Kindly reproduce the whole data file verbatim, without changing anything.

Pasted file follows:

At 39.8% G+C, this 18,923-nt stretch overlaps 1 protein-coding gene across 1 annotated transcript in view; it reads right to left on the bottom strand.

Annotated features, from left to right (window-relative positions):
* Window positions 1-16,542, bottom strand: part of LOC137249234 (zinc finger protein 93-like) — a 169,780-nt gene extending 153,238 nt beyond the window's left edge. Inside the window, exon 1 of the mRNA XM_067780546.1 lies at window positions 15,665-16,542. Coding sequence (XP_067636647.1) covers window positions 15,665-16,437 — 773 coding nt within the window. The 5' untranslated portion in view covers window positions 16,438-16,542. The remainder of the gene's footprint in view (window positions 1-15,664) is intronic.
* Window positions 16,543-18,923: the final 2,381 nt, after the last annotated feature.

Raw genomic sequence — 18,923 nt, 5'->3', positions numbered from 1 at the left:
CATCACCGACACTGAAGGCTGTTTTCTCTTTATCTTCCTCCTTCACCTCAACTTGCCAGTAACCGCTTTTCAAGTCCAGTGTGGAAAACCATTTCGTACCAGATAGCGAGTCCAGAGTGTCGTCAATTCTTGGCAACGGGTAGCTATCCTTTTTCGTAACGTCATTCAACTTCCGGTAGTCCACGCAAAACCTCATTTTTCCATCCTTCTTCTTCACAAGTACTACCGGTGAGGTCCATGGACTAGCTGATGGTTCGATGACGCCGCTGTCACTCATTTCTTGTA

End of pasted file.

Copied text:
At 39.8% G+C, this 18,923-nt stretch overlaps 1 protein-coding gene across 1 annotated transcript in view; it reads right to left on the bottom strand.

Annotated features, from left to right (window-relative positions):
* Window positions 1-16,542, bottom strand: part of LOC137249234 (zinc finger protein 93-like) — a 169,780-nt gene extending 153,238 nt beyond the window's left edge. Inside the window, exon 1 of the mRNA XM_067780546.1 lies at window positions 15,665-16,542. Coding sequence (XP_067636647.1) covers window positions 15,665-16,437 — 773 coding nt within the window. The 5' untranslated portion in view covers window positions 16,438-16,542. The remainder of the gene's footprint in view (window positions 1-15,664) is intronic.
* Window positions 16,543-18,923: the final 2,381 nt, after the last annotated feature.

Raw genomic sequence — 18,923 nt, 5'->3', positions numbered from 1 at the left:
CATCACCGACACTGAAGGCTGTTTTCTCTTTATCTTCCTCCTTCACCTCAACTTGCCAGTAACCGCTTTTCAAGTCCAGTGTGGAAAACCATTTCGTACCAGATAGCGAGTCCAGAGTGTCGTCAATTCTTGGCAACGGGTAGCTATCCTTTTTCGTAACGTCATTCAACTTCCGGTAGTCCACGCAAAACCTCATTTTTCCATCCTTCTTCTTCACAAGTACTACCGGTGAGGTCCATGGACTAGCTGATGGTTCGATGACGCCGCTGTCACTCATTTCTTGTA